Only court appointed bailiffs may carry out a legal eviction. Due process must be followed (Section 21 notice/ Court Application/ Possession Order/ Bailiffs Warrant).
Failure to comply with this process may result in an unlimited fine or upto 2 years in prison.
The landlord may also be liable to pay substantial compensation if the process is not followed.
It is vital that landlords know what to do when they need to evict a tenant so that they are on the right side of the law. Failure to follow procedure properly could land you with a hefty fine, or even worse, time in prison.
The advice contained in these pages will give you the information you need to help you successfully, and legally, evict a tenant and regain possession of your premises. Please note that this advice applies only to tenants living in England & Wales and who have an assured or an assured shorthold tenancy agreement.
What do I need to do?
There are many different grounds you can use to evict a tenant from your property, but the two most commonly used grounds are rent arrears and the accelerated possession procedure.
What is the accelerated procedure?
The accelerated possession procedure can be used by a landlord at the end of the fixed term of the tenancy (which may be ended early if a break clause has been used) or at any time during a periodic tenancy, provided that the tenants have occupied the property for at least six months since the start of the first tenancy agreement.
The procedure involves serving a notice under section 21 of the Housing Act (a section 21 notice), which will stipulate a certain amount of time within which the tenants must vacate the property. If the tenants fail to move out after you have served this notice, you will have to apply to the court for an order to evict the tenants.
What is the difference between a fixed term and a periodic tenancy?
A fixed term tenancy is created for a specified length of time, for example, 12 months. If the tenants remain in the property after the fixed term has ended, but do not enter into a new fixed term agreement, then their tenancy will automatically become periodic.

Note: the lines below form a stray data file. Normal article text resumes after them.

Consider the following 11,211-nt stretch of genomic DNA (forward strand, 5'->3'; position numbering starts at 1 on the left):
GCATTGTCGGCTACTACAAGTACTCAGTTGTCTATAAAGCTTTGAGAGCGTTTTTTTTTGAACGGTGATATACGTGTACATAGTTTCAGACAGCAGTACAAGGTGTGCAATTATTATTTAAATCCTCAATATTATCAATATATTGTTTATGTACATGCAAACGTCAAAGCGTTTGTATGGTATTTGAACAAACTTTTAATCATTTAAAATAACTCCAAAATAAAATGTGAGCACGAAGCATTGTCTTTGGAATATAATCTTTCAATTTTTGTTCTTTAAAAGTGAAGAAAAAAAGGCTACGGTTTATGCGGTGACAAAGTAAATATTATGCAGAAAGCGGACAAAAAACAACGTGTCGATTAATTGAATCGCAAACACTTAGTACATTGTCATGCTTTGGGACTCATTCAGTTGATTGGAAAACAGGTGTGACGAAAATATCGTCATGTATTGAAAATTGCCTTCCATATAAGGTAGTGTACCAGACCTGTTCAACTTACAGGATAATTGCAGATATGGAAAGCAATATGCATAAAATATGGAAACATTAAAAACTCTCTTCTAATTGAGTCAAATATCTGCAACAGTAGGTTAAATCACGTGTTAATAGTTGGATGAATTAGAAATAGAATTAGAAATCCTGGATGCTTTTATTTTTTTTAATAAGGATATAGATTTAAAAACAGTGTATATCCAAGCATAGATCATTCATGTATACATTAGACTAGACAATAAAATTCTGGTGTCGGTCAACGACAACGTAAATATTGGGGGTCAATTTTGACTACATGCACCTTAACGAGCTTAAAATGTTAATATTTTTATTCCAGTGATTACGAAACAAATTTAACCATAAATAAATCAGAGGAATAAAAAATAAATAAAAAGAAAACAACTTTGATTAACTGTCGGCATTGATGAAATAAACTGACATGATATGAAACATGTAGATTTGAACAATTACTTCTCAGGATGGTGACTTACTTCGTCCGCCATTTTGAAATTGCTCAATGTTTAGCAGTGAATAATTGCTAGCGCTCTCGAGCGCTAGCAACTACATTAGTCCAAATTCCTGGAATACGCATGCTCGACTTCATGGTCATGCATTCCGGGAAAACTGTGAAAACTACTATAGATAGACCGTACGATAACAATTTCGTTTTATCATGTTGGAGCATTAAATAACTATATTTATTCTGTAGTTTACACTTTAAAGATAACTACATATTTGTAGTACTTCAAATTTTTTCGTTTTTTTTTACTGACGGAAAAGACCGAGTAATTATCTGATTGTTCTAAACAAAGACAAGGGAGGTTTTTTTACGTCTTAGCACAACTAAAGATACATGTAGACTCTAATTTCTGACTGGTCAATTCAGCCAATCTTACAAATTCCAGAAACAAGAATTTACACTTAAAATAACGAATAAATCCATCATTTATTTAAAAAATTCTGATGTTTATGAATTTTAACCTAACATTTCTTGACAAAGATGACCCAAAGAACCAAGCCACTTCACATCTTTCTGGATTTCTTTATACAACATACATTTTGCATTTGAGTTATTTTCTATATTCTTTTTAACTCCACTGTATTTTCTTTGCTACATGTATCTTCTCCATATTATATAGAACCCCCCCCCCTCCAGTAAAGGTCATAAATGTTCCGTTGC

A periodic tenancy rolls on a specific period, such as month to month or quarter to quarter. This arrangement may have been specified at the start of the tenancy or may have naturally arisen by the expiry of a fixed term tenancy.
What is the procedure for rent arrears?
If your tenants are in arrears of rent, but you are able to use the accelerated possession procedure, then we generally recommend that you use this procedure, rather than using the ground of rent arrears. This way, you are able to get the tenants out as quick as possible and get new tenants in who will start paying rent.
However, please note that when you use the accelerated possession procedure, the court will not order the tenants to pay any rent arrears to you. You must instead apply to the county court for a court order requiring them to pay the outstanding rent to you.
Read more about using the Section 8 accelerated possession procedure on the desktop lawyer website.
Do not attempt to evict the tenant yourself. Doing so is a criminal offence and you could be fined and/or sent to prison and ordered to pay for rehousing your tenant. You must apply through the courts for them to do this on your behalf.
The necessay legal forms and advice on completing them are available from Her Majasty's court service website.
- Private rented housing
Information about private rented housing in North West Leicestershire
- Rent deposit guarantee scheme
The rent deposit guarantee scheme is designed to assist people on benefits or a low income to afford the deposit and one month's rent in advance that most private landlords require. We know that it isn't easy trying to find this money. We may be able to help you. With the support of local private landlords North West Leicestershire District Council runs an interest free repayable Rent Deposit Scheme to help people with the initial costs.
- Find a privately rented home
A list of privately rented properties where the landlord is willing to consider tenants in receipt of housing benefit.